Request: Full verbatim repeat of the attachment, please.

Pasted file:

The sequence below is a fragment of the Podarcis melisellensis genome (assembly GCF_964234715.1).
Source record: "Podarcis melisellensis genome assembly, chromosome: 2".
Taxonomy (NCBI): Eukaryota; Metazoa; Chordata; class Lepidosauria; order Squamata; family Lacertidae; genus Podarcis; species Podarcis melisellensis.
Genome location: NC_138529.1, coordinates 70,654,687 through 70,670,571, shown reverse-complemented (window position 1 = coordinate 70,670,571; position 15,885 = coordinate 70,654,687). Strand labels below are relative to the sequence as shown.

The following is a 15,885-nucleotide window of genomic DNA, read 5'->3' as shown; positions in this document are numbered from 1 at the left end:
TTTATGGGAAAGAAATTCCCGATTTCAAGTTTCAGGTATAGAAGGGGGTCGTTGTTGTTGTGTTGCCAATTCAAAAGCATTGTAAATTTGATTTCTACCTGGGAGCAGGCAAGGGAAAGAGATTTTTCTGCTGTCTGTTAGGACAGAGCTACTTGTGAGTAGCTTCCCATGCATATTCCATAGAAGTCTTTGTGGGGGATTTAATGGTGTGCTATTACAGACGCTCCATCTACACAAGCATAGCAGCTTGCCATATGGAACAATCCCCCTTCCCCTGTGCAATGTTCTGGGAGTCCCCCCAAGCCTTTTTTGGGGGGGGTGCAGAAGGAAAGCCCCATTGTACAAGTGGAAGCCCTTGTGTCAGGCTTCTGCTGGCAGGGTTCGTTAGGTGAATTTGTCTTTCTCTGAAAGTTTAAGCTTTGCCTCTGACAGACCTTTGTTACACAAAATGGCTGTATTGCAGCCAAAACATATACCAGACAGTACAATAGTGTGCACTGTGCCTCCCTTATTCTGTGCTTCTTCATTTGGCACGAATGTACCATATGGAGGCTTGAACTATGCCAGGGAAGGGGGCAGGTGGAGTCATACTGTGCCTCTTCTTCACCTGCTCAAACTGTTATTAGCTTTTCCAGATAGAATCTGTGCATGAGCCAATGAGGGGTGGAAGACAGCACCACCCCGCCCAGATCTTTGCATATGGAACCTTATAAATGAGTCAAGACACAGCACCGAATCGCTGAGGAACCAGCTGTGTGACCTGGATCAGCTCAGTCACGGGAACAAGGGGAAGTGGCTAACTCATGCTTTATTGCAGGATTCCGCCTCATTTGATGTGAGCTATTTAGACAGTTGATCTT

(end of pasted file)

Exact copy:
The sequence below is a fragment of the Podarcis melisellensis genome (assembly GCF_964234715.1).
Source record: "Podarcis melisellensis genome assembly, chromosome: 2".
Taxonomy (NCBI): Eukaryota; Metazoa; Chordata; class Lepidosauria; order Squamata; family Lacertidae; genus Podarcis; species Podarcis melisellensis.
Genome location: NC_138529.1, coordinates 70,654,687 through 70,670,571, shown reverse-complemented (window position 1 = coordinate 70,670,571; position 15,885 = coordinate 70,654,687). Strand labels below are relative to the sequence as shown.

The following is a 15,885-nucleotide window of genomic DNA, read 5'->3' as shown; positions in this document are numbered from 1 at the left end:
TTTATGGGAAAGAAATTCCCGATTTCAAGTTTCAGGTATAGAAGGGGGTCGTTGTTGTTGTGTTGCCAATTCAAAAGCATTGTAAATTTGATTTCTACCTGGGAGCAGGCAAGGGAAAGAGATTTTTCTGCTGTCTGTTAGGACAGAGCTACTTGTGAGTAGCTTCCCATGCATATTCCATAGAAGTCTTTGTGGGGGATTTAATGGTGTGCTATTACAGACGCTCCATCTACACAAGCATAGCAGCTTGCCATATGGAACAATCCCCCTTCCCCTGTGCAATGTTCTGGGAGTCCCCCCAAGCCTTTTTTGGGGGGGGTGCAGAAGGAAAGCCCCATTGTACAAGTGGAAGCCCTTGTGTCAGGCTTCTGCTGGCAGGGTTCGTTAGGTGAATTTGTCTTTCTCTGAAAGTTTAAGCTTTGCCTCTGACAGACCTTTGTTACACAAAATGGCTGTATTGCAGCCAAAACATATACCAGACAGTACAATAGTGTGCACTGTGCCTCCCTTATTCTGTGCTTCTTCATTTGGCACGAATGTACCATATGGAGGCTTGAACTATGCCAGGGAAGGGGGCAGGTGGAGTCATACTGTGCCTCTTCTTCACCTGCTCAAACTGTTATTAGCTTTTCCAGATAGAATCTGTGCATGAGCCAATGAGGGGTGGAAGACAGCACCACCCCGCCCAGATCTTTGCATATGGAACCTTATAAATGAGTCAAGACACAGCACCGAATCGCTGAGGAACCAGCTGTGTGACCTGGATCAGCTCAGTCACGGGAACAAGGGGAAGTGGCTAACTCATGCTTTATTGCAGGATTCCGCCTCATTTGATGTGAGCTATTTAGACAGTTGATCTT